Recently I held my annual Grandma Rie’s Money Camp for my two grandchildren. This year, I invited their other grandma along with one of her grandchildren (my grandchildren’s cousin).
As the week progressed, we two Grandmas started noting some habits of the kids that were irritating to us, being what we considered wasteful.
Among them was the fact that where ever a kid went, the lights and ceiling fans went on and never went off unless we specifically requested the child to go back and turn them off. Another was watching them go through the patio door, leaving it wide open to the summer air while the air conditioner ran full steam! We came from homes and eras that thought electricity (as well as light bulbs!) were expensive.
Later that week, I spoke to my 90+ year old Aunt. Her idea of wastefullness centered on the use of water. She came from an era where public water was not readily available. She was raised on and lived much of her married life on a farm, dependent on a small well for all water. The fear of running out of water was ever prevalent and caused her to forgo daily baths, catch rainwater for laundry, and keep a vigilant eye on the water levels.
Even today, although she uses an automatic dishwasher, one of her pet peeves in homes of relatives my generation is watching someone let the water run from the faucet while rinsing the dishes prior to loading the dishwasher.
Do wastefulness pet peeves cost us money?
I’ve read that it takes more electricity to turn a light on and off again than it does to leave it on. If true, do I need to just get over my pet peeve about lights being left on? As with many things, it depends…. the California consumer energy center, in an article called “Urban myth - leaving a fluorescent light turned on is cheaper than turning it off and on?” says:
“You should turn off your fluorescent lamps if the space is not going to be occupied for more than a few minutes (3-5 minutes is a good rule of thumb). The modern electronic ballast and T8/T5 lamp combination do draw a higher level of current during startup, but it only lasts for a fraction of a second, which is negligible compared to normal current requirements of the lamps.”
Electricity in America is relatively cheaper – compared as a percentage of income – today than it was in days gone by – at least for us. Should I really obsess about making sure the door is closed each time a kid goes in or out (flies and bugs aside)?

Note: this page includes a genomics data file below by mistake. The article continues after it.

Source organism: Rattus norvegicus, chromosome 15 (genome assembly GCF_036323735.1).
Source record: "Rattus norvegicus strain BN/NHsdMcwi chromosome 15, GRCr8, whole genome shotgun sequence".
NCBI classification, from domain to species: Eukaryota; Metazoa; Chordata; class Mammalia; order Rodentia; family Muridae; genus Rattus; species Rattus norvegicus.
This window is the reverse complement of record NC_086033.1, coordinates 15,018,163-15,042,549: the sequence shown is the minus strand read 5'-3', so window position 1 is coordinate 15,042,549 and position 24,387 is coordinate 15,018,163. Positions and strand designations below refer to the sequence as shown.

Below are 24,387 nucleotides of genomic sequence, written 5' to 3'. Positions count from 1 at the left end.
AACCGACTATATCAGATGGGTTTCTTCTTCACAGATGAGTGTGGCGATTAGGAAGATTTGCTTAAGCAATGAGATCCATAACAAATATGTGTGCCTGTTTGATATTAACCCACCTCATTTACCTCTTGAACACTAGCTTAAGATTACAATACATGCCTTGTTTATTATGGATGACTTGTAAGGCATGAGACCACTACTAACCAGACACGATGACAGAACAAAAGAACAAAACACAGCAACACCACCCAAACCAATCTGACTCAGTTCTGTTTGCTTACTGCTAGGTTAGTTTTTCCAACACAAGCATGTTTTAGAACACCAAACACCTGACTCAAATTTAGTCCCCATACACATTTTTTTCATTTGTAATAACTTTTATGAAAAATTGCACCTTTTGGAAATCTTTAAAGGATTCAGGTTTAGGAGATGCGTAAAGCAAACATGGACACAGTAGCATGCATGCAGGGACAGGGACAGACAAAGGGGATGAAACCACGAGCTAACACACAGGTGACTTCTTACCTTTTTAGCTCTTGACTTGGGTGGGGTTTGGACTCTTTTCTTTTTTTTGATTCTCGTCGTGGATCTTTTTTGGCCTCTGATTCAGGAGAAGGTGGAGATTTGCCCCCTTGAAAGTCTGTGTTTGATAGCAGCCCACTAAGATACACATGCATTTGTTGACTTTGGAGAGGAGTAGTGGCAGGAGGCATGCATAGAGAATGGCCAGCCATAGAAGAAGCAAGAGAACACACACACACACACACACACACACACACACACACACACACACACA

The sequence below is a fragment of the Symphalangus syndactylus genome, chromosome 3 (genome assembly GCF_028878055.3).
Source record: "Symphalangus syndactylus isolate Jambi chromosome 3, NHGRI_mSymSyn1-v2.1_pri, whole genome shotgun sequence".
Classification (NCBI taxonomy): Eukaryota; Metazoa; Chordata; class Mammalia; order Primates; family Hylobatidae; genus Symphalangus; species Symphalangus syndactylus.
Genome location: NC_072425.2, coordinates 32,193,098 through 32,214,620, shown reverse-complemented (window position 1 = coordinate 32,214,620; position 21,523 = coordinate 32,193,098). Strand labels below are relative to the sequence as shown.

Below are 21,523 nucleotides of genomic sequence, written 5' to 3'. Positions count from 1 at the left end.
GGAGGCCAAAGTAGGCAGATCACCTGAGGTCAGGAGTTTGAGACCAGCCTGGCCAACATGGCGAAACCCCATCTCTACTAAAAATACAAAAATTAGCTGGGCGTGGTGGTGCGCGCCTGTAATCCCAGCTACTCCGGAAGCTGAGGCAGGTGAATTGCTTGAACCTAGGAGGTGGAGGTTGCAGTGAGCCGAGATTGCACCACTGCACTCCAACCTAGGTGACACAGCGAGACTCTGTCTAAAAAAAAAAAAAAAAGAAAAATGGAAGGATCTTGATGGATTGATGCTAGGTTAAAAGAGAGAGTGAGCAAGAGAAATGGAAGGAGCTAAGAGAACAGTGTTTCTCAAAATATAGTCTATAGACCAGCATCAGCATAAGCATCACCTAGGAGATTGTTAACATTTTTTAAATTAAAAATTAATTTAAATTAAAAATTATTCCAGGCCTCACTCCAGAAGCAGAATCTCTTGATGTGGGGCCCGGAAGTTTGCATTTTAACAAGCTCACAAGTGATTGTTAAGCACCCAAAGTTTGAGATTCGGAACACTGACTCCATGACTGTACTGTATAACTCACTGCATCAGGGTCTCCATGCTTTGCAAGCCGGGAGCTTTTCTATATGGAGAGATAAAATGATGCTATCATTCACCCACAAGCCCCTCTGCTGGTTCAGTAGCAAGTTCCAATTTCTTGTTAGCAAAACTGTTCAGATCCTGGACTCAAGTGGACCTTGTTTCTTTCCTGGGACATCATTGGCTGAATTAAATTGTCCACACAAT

Water has seldom failed to surge out of my faucets and the bill has not been excessive. We are used to cheap and plentiful water. Should my Aunt still try to conserve by pre-rinsing in a pan rather than letting the water run while she rinses those dishes?
Quick scans show that others have pet peeves on wastefulness as well. Which of these do you hate?
Paper and packaging waste.
Manufacturer packaging was one peeve I saw. Using large boxes and layers of material to package a small item is not only irritating but also misleading as well as wasteful. Should folks insist on sensible packaging?
Junk mail is one of my pet peeves. Often it goes straight from the mail box to the trash can – and this even after getting on a no junk mail list! But then, isn’t junk mail what keeps the post office afloat?
Yellow and white page phone books, although once essential, are now over done and generally out of date before reaching the consumer. Back in the pre-internet days, we only received on book of white pages and one of yellow pages. Now we get multiple versions multiple times a year. All but one set goes in the trash right away at our house, the others sit on the shelf, unused and unloved!
You probably have seen the commercial of the guy grilling and flipping one of every 4 or 5 pieces of meat directly into the trash can! We don’t eat all we buy. It goes bad and we get rid of it.
Restaurants try to tempt customers by providing extravagant portion sizes. Who can eat all that food? Even if we box it up and take it home, how much is actually eaten?
Wastefulness indicates a state of mind.
Even if electricity and water are cheap, even if food is plentiful, and marketers willing to pay for extra packaging, large numbers of phone books and junk mail, waste is waste.
Wasting things, to me, shows a careless, thoughtless, insensitive and undisciplined attitude and approach to life.
If I leave the lights on when I go out of the room, will I also neglect to check for the best price on my next car? If I tolerate extra phone books and junk mail, will I also tolerate nuclear waste and non-conforming land dumps?
Are you teaching your children to avoid wastefulness?
What is your pet peeve on wastefulness?